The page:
“What a tangled web we weave, when first we practice to deceive.”
Was there a banking scandal in Sir Walter Scott’s day, or did he foresee one coming? Whatever, the answer, he sure got it right. The banking world is a mess. It seems like Barclays has been in the headlines more often in the last few months than the Olympics. Before Barclays, it was the Royal Bank of Scotland. Then along came Standard Chartered with its dirty laundry.
People are beginning to ask, “When will these banking scandals end?” The answer is “Not anytime soon. Especially with the Libor scandal.” If you think it’s over when banks like Barclays pay £290 million in fines for rigging the Libor, and Standard Chartered “settles” for £217 million for laundering Iranian money, think again. If they were doing it, you can be certain others were also.
Martin Wheatley, Managing Director of the Financial Services Authority is continuing to conduct a government-ordered review of the Libor issue. He has already stated that the system is no longer a “viable option.” He must have spotted the fox in the hen house! It’s amazing someone hadn’t seen the fox earlier, because he’s been there all the time.
Now the attorneys general of the states of New York and Connecticut have issued subpoenas to seven banks for questioning about involvement in the manipulation of the Libor rate. Barklays, Citigroup, Deutsche Bank, HSBC, JP Morgan Chase, RBS, and UBS are all scheduled to appear under a very real threat of potential criminal prosecution for fraud.
How Much Is 2 Plus 2?
That question was actually asked by the CEO of a major US manufacturer who was interviewing three finalist candidates to be his CFO. The one who said, “How much do you want it to be?” got the job. That gentleman knew that, at the end of the day, the answer always had to be what the man at the top wanted it to be. Are you getting my drift?
The Libor scandal all boils down to the casual collusion – or the outright conspiracy – of the princes of the banking realm to make 2 plus 2 look like 6, if that’s what would make their banks look better. It’s fuzzy math at best, but it’s probably much worse than that.
It Doesn’t Work the Way You Think It Does
If you think that banks are places where smiling tellers greet customers and help them with transactions, think again. That is their public face. It’s on the upper floors where the real business takes place. It’s “up there somewhere beneath the pale moonlight” that bankers try to find ways to make more money without it appearing like they are doing so. Theoretically, for instance, some astute financial guru might come up with the idea that the bank could make a lot more money by over-extending mortgages and credit, knowing that the borrowers will have difficult repaying. The idea is that the bank would make even more money than on the interest on the loan, by collecting late fees and other penalties. Theoretically, a bank could even set goals and have inter-branch contests and incentives to increase income from the idea.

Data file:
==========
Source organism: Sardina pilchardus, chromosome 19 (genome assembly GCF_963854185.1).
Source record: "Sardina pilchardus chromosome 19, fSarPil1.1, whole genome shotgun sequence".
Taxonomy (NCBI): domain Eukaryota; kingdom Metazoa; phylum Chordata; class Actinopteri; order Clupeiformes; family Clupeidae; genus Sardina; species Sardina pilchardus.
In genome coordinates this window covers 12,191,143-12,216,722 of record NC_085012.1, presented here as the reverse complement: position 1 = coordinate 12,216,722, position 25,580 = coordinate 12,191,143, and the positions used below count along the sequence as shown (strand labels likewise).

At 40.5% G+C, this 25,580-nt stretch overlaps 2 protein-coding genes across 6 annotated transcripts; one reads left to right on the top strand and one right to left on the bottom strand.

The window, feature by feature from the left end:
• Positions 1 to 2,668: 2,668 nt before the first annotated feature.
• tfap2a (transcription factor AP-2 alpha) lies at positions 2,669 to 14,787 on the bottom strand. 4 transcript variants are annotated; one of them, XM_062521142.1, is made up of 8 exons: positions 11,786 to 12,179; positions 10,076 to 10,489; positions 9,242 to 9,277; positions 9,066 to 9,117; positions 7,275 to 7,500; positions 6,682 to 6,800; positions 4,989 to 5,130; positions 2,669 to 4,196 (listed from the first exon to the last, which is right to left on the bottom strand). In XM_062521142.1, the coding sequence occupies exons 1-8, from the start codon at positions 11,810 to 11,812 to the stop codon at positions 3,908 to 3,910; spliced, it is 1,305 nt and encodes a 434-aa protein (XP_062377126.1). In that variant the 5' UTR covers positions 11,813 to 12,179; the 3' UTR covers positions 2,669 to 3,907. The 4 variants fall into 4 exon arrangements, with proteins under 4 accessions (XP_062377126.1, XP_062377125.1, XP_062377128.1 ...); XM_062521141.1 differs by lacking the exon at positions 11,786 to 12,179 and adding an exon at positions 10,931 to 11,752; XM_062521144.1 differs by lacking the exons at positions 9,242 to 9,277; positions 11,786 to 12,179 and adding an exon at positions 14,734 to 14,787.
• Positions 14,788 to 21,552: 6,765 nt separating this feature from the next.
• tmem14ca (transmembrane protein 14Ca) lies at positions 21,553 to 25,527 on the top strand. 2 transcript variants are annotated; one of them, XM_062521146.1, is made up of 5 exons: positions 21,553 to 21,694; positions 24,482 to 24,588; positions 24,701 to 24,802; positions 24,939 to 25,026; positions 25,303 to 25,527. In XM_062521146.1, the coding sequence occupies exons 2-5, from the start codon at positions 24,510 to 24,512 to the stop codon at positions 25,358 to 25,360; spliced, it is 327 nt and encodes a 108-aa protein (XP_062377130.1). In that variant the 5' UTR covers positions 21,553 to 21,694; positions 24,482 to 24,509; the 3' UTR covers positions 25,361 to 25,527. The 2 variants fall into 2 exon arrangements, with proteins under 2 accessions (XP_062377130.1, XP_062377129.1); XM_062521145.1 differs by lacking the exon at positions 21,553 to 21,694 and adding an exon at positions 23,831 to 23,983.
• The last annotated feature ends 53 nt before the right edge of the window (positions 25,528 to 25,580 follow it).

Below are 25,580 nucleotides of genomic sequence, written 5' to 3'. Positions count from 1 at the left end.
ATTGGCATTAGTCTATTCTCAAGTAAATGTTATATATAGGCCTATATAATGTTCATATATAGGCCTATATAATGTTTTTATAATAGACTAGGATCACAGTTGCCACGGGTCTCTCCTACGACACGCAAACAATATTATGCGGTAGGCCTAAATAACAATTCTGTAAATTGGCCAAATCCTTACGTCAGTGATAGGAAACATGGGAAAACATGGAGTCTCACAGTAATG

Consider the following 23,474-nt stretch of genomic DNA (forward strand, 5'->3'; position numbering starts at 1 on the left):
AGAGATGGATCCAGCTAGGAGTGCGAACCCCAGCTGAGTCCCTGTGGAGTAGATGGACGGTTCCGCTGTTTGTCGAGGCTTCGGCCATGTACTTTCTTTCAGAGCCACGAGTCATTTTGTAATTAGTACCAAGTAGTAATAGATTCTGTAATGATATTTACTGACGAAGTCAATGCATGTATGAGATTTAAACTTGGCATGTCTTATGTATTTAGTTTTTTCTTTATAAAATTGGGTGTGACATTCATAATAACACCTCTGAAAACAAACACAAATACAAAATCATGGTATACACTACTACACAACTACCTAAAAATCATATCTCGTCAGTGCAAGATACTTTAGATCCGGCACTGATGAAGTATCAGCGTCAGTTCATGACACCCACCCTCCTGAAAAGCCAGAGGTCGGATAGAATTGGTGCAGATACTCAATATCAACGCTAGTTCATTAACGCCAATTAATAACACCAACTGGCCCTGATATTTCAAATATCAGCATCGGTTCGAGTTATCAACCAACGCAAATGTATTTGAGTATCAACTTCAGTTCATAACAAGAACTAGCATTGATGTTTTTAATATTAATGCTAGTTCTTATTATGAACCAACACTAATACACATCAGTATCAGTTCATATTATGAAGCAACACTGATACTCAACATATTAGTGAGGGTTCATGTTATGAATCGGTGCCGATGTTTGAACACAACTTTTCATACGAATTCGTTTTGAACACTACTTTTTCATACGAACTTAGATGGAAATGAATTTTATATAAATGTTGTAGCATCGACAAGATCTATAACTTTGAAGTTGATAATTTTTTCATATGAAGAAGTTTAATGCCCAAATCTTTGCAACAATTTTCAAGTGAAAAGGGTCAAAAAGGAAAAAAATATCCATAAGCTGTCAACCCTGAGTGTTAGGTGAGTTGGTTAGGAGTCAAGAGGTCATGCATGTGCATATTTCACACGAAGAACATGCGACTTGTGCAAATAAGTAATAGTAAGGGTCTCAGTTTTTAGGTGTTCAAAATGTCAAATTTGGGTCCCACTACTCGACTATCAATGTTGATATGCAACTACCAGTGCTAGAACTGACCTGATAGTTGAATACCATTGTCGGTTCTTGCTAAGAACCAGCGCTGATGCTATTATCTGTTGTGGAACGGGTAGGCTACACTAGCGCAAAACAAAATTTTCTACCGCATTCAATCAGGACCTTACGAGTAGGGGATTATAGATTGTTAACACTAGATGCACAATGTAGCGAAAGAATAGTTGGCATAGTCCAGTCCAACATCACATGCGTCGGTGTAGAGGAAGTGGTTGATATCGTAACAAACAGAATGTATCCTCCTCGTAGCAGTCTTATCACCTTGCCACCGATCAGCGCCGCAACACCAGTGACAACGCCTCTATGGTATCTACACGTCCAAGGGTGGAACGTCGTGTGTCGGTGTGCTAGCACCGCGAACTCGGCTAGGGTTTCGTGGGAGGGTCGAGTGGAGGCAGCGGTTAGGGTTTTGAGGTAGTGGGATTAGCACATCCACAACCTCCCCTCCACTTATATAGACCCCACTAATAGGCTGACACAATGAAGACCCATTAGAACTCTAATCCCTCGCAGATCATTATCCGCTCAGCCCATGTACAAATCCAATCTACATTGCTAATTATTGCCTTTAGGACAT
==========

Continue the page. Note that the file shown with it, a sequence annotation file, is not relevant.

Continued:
In a broad sense, the Libor scandal issues from the same source thinking, only it is not collusion within a bank, but between banks. On what is basically the honor system, banks report what they “predict” the interest rate other banks would charge them for overnight use of cash. This is a tool used to meet regulatory standards ensuring the bank’s liquidity and its ability to withstand a run on it in a time of crisis. The simplest explanation of how the Libor works is that it is an average of the amounts that the participating banks submit. Lending and borrowing worldwide are calculated on that rate. A variance of 0.01% can cost tens of millions of pounds in a banking day.
But what if, especially in times of crisis, some banks “needed a little help” keeping their numbers looking good? Given the Libor system, the most practical way to do that is to call your buddies over at Bank A and Bank B and ask them to “fudge” their prediction for today’s numbers. Something is not quite right about that. Some people might be inclined to call that fraud or conspiracy.
Thomas Reuters, the company responsible for compiling the rate estimates and creating the Libor rates, told the British Bankers Association in 2008 that something was amiss. They regarded some rate submissions as absolutely implausible. They also noticed that submissions from several banks were beginning to come later and later in the day. Despite their claims to the contrary, the BBA did very little to investigate the concerns reported by Reuters.
Did someone mention, “What a tangled web we weave, when first we practice to deceive?” This is more than a scandal. This is a mess. And it’s far from over. When it is, it is possible that a large number of those who have been making big bonuses will be looking for handouts. Some may be given “3 hots and a cot.”
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